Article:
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What Makes a Great Conversation Just "Click"

Just 250 milliseconds can make all the difference.

Key points

  • Research shows responding quickly to a partner during a conversation improves feelings of social connection and enjoyment of the conversation.
  • Responding quickly in a conversation may signal that a partner is actively listening.
  • Rapid response times in conversations are likely too fast to consciously control.

Recent research by Templeton and colleagues (2022) reveals a facet of conversations that strongly impacts feelings of connection to a partner: the speed of response time.

As the authors report, response times in conversations tend to be extremely short, around 200ms, and individuals who feel close and connected to one another respond more quickly than those who do not feel close to their partners. Interestingly, the authors suggest that this rapid response time remains consistent across cultures and different languages.

In order to respond so quickly, Templeton et al. suggest that we need to pay attention to what our partner is saying, prepare to respond, and coordinate our response when we expect our partner to stop talking. Therefore a quick response indicates “how well one mind predicts another… [or] being ‘heard and understood,’” and thus is an important indicator of social connection or feeling like you “click” with another person.

The Link Between Rapid Response Time and Feelings of Closeness

The authors conducted three studies showing the relationship between rapid response time and feelings of closeness. In the first study, participants interacted with strangers and evaluated their feelings of closeness during the conversations. Participants reported enjoying conversations more and feeling closer with their interaction partners when their partners responded more quickly during the conversation.

In the second study, the participants were asked to return to the laboratory and bring three close friends with them. Once again, the researchers found that friends responding more quickly to the conversation also led participants to report stronger feelings of social connection and closeness. Interestingly, feelings of closeness were related to faster responses by one’s partner, but not faster responses by the individual themselves. The authors concluded that “how much a person enjoys a conversation and feels connected to their partner is predicted more by how quickly their partner responds to them rather than by how quickly they respond to their partner.”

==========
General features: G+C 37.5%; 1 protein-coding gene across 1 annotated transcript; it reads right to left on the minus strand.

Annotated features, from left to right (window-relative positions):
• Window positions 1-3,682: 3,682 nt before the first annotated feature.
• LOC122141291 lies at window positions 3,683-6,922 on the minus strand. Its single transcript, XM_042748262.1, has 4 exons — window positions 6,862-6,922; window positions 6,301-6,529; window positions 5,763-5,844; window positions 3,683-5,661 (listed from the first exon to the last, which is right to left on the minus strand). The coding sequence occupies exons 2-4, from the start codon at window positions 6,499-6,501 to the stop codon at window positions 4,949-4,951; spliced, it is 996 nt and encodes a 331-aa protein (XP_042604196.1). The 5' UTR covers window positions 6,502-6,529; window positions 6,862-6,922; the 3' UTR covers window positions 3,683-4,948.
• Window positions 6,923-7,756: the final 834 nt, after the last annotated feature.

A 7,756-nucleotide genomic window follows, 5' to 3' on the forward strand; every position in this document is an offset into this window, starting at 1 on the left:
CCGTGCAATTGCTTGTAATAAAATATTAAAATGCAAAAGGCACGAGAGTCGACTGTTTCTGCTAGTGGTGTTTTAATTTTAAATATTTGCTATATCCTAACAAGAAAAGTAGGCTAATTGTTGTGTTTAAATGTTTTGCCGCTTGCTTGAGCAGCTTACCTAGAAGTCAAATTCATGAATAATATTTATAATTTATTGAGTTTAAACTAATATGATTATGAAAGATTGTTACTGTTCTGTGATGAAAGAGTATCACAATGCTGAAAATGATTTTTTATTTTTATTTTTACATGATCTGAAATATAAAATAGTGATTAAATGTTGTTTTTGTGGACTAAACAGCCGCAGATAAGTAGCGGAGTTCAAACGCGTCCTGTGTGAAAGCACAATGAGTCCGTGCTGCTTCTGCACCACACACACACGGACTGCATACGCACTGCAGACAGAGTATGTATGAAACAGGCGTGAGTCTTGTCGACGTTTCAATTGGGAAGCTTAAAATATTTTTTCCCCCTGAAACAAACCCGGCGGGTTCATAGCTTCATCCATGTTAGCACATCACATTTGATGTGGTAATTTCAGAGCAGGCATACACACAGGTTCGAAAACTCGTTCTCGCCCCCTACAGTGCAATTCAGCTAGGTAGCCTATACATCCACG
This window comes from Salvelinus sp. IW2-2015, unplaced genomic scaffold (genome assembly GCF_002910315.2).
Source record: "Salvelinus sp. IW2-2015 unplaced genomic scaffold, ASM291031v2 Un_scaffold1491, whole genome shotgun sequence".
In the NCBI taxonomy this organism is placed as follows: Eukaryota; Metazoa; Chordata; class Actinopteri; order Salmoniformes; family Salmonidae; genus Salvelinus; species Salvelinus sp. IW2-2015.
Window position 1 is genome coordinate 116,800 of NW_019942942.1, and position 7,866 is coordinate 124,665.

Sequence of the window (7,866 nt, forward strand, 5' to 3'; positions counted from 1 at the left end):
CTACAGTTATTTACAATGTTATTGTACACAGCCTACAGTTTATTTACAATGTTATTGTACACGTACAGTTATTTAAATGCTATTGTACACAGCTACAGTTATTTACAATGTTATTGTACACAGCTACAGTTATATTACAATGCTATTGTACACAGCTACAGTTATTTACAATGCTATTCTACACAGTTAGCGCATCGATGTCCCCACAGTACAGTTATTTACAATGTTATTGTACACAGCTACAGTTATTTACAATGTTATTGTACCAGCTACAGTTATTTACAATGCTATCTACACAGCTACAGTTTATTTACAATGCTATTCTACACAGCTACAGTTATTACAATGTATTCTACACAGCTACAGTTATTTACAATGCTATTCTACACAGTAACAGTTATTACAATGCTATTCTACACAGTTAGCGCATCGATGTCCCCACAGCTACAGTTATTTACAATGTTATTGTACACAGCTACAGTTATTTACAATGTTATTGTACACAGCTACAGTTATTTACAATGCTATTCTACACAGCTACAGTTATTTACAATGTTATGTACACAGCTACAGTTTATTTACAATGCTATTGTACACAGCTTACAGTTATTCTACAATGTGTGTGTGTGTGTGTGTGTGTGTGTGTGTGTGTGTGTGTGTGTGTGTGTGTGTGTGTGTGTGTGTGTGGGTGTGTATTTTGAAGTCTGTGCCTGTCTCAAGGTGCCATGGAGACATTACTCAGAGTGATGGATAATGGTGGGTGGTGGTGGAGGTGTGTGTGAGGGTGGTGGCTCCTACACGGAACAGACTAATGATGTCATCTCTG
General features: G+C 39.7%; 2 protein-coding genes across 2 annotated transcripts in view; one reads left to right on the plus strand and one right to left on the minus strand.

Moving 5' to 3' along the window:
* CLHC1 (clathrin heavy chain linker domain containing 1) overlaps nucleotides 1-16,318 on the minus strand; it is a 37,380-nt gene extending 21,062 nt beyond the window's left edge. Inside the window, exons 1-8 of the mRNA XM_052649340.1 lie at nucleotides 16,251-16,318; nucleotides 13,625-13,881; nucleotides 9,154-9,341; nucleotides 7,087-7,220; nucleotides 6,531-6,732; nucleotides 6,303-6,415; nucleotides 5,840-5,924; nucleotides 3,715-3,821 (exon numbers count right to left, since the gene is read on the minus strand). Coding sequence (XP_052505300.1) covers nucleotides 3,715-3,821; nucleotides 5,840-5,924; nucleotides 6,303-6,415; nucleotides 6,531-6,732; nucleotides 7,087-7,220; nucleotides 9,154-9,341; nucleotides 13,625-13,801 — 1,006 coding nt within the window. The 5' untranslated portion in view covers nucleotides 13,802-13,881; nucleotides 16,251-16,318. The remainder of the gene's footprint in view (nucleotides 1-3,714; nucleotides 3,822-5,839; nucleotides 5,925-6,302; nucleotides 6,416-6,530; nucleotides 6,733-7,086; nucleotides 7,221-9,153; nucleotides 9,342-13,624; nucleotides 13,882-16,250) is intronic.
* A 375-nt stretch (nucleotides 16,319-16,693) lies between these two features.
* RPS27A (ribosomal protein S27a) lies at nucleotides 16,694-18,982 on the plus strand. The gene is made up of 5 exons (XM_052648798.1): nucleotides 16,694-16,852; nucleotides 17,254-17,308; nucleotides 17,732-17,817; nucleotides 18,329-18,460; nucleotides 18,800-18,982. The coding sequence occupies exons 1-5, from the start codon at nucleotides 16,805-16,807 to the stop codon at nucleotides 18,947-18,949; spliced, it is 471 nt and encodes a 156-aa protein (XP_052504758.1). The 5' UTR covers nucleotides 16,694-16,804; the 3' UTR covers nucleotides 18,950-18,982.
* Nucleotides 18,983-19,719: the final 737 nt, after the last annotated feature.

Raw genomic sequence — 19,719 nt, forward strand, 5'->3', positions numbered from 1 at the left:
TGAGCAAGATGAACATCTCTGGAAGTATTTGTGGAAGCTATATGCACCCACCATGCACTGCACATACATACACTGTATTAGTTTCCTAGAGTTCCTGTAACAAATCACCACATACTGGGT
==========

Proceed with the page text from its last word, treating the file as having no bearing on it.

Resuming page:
Because both studies 1 and 2 were correlational, the authors also conducted an experiment. The researchers selected audio clips from study 1 and experimentally manipulated those conversations to reflect shorter, longer, or control (non-manipulated) conversation response times. Participants who were not involved in the original conversations listened to these manipulated conversations and rated their perceived enjoyment of the conversations and the connection of the conversation partners.

Importantly, the same conversations were rated differently when they were manipulated. Conversations in which response times were shortened were rated as more enjoyable and more connected, yet the same conversations in which response times were lengthened were rated as less enjoyable and showing less connection.

The authors conclude that responding quickly to a partner during a conversation improves feelings of social connection and enjoyment of the conversation, regardless of whether one's interaction partner is a friend or a stranger. The authors suggest that responding quickly might signal that a partner is actively listening. Because the difference between quick responses and slow responses is very small (less than 250ms) the authors contend that it is likely too fast to be consciously controlled. Therefore, rapid response times in conversations are likely a genuine signal of emotional connection among partners.

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Templeton, E. M., Chang, L. J., Reynolds, E. A., Cone LeBeaumont, M. D., & Wheatley, T. (2022). Fast response times signal social connection in conversation. Proceedings of the National Academy of Sciences, 119(4), e2116915119.

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